Radical Aussie MP seeks selfish gains by playing Taiwan card

By Xu Shanpin Source: Global Times Published: 2020/12/16 23:18:36

China Australia Illustration: Liu Rui/GT


George Christensen, a member of the Liberal National Party of Queensland, suggests Australia to "officially recognize Taiwan as a nation" to put an end to ongoing disputes with China, Sky News reported on Tuesday. "If China wants to play hard ball, Australia can too," Christensen said. 

His remarks scarcely represent the mainstream views of Australian politicians, as Canberra has always distanced itself from Washington over the latter's dangerous Taiwan policy. 

Unlike the US, Australia has been relatively cautious over issues regarding China's core interests such as the Taiwan question and South China Sea disputes. Contrary to what Christensen said that "Australia can play hard ball," it actually can't. 

Australia knows well that provoking China over these issues could bring huge risks and serious consequences. While the US can bear such consequences, Australia can hardly afford them. That's why Canberra has been provoking Beijing verbally all the time with a low-risk tactic. It is merely displaying its loyalty to Washington and seeking as many profits as it can get in order to garner US strategic attention and support. 

Australia's strength is limited in term of either economics or military muscle. But it inherited the imperial mind-set of the British Empire. It has always hoped to establish a sub-empire and regional hegemony in the Southern Pacific. Due to its grand ambitions yet limited strength, it can only rely on the endorsement of its strong Western allies - previously the UK and currently the US. Today, it can merely realize its goal without Washington's hard support. 

Moreover, Canberra also wishes to raise its bargaining power with both Beijing and Washington through verbal provocations. This allows it to turn the tables of its declining position amid the major power games.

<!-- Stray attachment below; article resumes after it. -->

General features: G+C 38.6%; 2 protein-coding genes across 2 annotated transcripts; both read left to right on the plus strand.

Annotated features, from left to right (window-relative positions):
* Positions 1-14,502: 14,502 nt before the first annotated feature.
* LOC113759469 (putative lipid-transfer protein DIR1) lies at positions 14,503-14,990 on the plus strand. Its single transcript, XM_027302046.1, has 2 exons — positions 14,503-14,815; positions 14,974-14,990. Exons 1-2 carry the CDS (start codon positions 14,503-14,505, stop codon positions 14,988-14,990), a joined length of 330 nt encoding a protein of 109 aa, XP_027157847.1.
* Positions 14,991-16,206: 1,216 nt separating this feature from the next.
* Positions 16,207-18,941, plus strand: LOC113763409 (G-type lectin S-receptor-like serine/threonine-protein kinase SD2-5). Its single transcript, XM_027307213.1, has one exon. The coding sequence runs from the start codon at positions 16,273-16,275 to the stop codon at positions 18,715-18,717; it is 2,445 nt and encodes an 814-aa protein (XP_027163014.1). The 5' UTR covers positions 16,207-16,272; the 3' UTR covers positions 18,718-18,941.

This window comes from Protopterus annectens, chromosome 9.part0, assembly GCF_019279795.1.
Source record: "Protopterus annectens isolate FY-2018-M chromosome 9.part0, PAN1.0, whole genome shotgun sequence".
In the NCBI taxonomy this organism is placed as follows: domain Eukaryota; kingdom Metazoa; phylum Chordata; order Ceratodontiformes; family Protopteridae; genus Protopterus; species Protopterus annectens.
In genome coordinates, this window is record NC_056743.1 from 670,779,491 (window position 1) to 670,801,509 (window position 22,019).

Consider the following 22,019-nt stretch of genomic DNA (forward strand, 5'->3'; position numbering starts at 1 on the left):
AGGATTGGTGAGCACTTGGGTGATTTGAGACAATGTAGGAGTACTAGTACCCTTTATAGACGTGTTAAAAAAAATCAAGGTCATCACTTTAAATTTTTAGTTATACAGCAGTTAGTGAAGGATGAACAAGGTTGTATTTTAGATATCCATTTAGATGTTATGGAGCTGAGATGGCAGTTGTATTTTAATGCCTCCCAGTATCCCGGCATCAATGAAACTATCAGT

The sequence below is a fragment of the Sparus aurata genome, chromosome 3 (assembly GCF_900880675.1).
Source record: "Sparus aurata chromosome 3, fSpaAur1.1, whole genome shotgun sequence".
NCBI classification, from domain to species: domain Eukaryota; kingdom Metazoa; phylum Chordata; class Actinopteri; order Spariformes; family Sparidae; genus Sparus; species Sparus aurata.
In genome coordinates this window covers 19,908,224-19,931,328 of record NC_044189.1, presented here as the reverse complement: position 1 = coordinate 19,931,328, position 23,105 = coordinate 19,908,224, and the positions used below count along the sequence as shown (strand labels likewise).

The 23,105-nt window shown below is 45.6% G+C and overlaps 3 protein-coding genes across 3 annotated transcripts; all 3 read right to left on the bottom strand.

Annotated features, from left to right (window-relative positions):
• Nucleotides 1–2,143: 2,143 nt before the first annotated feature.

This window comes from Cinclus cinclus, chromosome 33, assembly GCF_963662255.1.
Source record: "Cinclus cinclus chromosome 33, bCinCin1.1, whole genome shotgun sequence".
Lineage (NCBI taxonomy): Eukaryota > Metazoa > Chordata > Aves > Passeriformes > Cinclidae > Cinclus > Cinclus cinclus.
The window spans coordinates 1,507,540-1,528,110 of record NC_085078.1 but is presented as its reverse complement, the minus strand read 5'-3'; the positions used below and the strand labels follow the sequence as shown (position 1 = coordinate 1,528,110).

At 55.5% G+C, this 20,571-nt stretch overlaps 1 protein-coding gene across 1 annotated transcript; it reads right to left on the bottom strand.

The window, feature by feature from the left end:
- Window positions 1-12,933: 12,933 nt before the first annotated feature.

At the time when China-Australia ties are sharply turning sour and when Australian Prime Minister Scott Morrison is highly concerned and even vigilant toward Beijing, certain individual Australian politicians, such as Christensen, obviously hope to attract political attention by tossing out radical views. Catering to Morrison may elevate their political status. The Australian government is also indulging such boxing kangaroo hype. 

Unfortunately, the logic of those "eye-catching" politicians is full of loopholes. Take Christensen. He suggested ending the ongoing trade disputes with China. But his approach - recognizing the island of Taiwan as a nation - will only lead to the termination of diplomatic ties with China. This means that all economic and trade exchanges between the two countries will be completely cut off. Did he mean to end the trade disputes or to end all trade? 

Some Australian politicians, especially local personnel, are not really qualified. Some members of parliament are not sitting on their position after being elected, but as a result of political compromises. When the ruling party wants to establish a coalition to consolidate its influence, it will exchange its votes with certain right-wing parties, drawing them over to its side. Therefore, extreme views can be heard from local politicians from time to time. There is no need to attach much importance to them. 

But there is a cause for concern: The unhealthy political atmosphere in Australian society. This is a troubling trend. Australia advocates freedom of speech. However, Australian media outlets are mostly under the control of Rupert Murdoch's media empire. Murdoch, an Australian media mogul who became a US citizen, is not a fan of China himself. His media outlets are thus very conservative about China. Combined with the Morrison administration's China policy, the anti-China slogan has become a "political correctness" among both political parties and media circles. Forces which uphold such "correctness" can capture not only eyeballs, but also political benefits. 

However, related behaviors and the promotion of this trend are extremely irresponsible. The constant anti-China noises are poisoning the atmosphere of bilateral relations, and creating endless obstacles for diplomatic interactions. The Australian government is certainly capable of reversing this trend. But whether it is willing to do so is a question yet to be answered. 

Previous friendly exchanges between China and Australia came from long-term joint efforts from politicians on both sides. Yet some individuals show no hesitation to abandon their political heritage - they jeopardize the bilateral relationship in pursuit of personal gains. What a shame. 

The author is an adjunct researcher at the Center for Australian Studies, China University of Mining and Technology. opinion@globaltimes.com.cn

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